They both love show biz. Marc eventually became a professional opera singer. But back then, Floyd was working really, really hard. By 1990, he was getting burned out. Marc wanted to study in Colorado, so Floyd decided to make a complete change. He landed a job in Portland and said goodbye to Broadway. Sklaver is now a docent at the Portland Art Museum.
In April 2008, Acito published Attack of the Theater People, a sequel to How I Paid for College.
He is also the writer of the syndicated humor column "The Gospel According to Marc", which ran for four years in nineteen gay publications. His humorous essays have appeared in many publications including The New York Times (April 3, 2006) and Portland Monthly magazine (January 2007, February 2007); as well as on NPR's All Things Considered (October 4, 2006 and April 16, 2009).
He currently lives in New York, NY and is writing plays and the book for musicals.
In 2012, Marc won the The Charles MacArthur Award for Outstanding New Play for Birds of a Feather.
Marc Acito is a 1984 graduate of Westfield High School in Westfield, New Jersey.
How I Paid for College by Marc Acito
Paperback: 288 pages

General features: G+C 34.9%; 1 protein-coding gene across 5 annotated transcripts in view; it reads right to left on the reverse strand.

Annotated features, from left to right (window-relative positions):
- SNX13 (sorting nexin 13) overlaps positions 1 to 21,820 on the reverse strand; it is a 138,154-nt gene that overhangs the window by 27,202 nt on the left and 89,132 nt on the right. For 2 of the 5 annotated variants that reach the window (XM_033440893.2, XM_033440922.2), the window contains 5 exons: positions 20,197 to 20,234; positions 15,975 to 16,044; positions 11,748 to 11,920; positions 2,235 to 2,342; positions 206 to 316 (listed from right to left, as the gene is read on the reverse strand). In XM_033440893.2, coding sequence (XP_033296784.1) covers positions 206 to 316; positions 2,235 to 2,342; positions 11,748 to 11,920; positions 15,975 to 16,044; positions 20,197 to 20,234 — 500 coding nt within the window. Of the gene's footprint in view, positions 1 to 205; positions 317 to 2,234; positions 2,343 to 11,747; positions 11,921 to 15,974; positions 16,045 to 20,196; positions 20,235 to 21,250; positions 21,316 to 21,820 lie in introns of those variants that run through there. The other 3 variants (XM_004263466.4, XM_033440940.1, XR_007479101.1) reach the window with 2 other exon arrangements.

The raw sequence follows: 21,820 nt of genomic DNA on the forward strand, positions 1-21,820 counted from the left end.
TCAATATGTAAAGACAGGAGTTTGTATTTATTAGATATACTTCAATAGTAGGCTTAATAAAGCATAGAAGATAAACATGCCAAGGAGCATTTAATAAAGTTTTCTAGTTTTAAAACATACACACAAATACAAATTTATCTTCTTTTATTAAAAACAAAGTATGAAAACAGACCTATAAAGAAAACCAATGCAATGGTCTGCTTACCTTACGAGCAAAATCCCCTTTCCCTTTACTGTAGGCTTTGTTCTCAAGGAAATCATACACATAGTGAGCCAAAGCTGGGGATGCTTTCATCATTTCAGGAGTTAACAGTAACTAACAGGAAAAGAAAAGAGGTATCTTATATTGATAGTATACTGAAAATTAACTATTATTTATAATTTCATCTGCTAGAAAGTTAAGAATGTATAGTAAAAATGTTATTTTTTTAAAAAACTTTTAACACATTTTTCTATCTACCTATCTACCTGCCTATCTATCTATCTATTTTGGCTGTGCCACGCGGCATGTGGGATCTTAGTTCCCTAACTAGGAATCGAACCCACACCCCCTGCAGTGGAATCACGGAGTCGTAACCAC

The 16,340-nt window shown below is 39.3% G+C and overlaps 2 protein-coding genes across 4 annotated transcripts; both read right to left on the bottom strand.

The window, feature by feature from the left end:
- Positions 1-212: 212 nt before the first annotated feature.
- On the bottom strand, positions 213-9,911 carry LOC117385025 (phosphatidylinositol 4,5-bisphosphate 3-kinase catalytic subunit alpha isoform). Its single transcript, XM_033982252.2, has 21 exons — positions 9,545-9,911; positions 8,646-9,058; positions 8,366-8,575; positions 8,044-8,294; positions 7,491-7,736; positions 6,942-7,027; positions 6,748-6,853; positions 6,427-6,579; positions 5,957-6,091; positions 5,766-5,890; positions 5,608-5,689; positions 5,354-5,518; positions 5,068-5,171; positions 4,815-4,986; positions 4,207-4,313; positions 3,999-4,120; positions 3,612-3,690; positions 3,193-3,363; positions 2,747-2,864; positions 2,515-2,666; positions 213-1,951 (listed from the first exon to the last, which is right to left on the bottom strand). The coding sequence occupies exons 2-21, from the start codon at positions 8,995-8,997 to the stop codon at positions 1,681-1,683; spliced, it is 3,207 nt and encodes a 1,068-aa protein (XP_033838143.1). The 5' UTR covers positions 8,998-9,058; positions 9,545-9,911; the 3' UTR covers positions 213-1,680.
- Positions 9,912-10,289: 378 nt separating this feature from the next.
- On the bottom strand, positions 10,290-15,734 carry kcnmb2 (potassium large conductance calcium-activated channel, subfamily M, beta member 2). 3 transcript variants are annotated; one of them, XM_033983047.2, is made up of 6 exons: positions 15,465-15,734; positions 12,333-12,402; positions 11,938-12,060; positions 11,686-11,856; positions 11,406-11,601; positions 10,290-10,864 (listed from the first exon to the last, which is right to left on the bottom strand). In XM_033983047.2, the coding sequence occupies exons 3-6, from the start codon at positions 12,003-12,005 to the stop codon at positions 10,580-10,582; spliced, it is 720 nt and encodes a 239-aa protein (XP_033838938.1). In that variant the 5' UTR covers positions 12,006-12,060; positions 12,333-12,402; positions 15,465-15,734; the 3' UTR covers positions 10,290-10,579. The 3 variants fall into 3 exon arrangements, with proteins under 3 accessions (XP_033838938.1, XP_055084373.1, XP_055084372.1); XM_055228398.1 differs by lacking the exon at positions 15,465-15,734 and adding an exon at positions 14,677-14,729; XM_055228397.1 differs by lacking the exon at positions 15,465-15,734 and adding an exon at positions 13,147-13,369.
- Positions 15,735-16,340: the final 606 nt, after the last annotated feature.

Publisher: Broadway Books (August 2, 2005)
Amazon: How I Paid for College: A Novel of Sex, Theft, Friendship & Musical Theater
Amazon Kindle: How I Paid for College: A Novel of Sex, Theft, Friendship & Musical Theater
A deliciously funny romp of a novel about one overly theatrical and sexually confused New Jersey teenager’s larcenous quest for his acting school tuition.
It’s 1983 in Wallingford, New Jersey, a sleepy bedroom community outside of Manhattan. Seventeen-year-old Edward Zanni, a feckless Ferris Bueller–type, is Peter Panning his way through a carefree summer of magic and mischief. The fun comes to a halt, however, when Edward’s father remarries and refuses to pay for Edward to study acting at Juilliard.
Edward’s truly in a bind. He’s ineligible for scholarships because his father earns too much. He’s unable to contact his mother because she’s somewhere in Peru trying to commune with Incan spirits. And, as a sure sign he’s destined for a life in the arts, Edward’s incapable of holding down a job. So he turns to his loyal (but immoral) misfit friends to help him steal the tuition money from his father, all the while practicing for his high school performance of Grease. Disguising themselves as nuns and priests, they merrily scheme their way through embezzlement, money laundering, identity theft, forgery, and blackmail. But, along the way, Edward also learns the value of friendship, hard work, and how you’re not really a man until you can beat up your father—metaphorically, that is.
How I Paid for College is a farcical coming-of-age story that combines the first-person tone of David Sedaris with the byzantine plot twists of Armistead Maupin. It is a novel for anyone who has ever had a dream or a scheme, and it marks the introduction to an original and audacious talent.
More Spotlights at my website: http://www.elisarolle.com/, My Lists/Gay Novels
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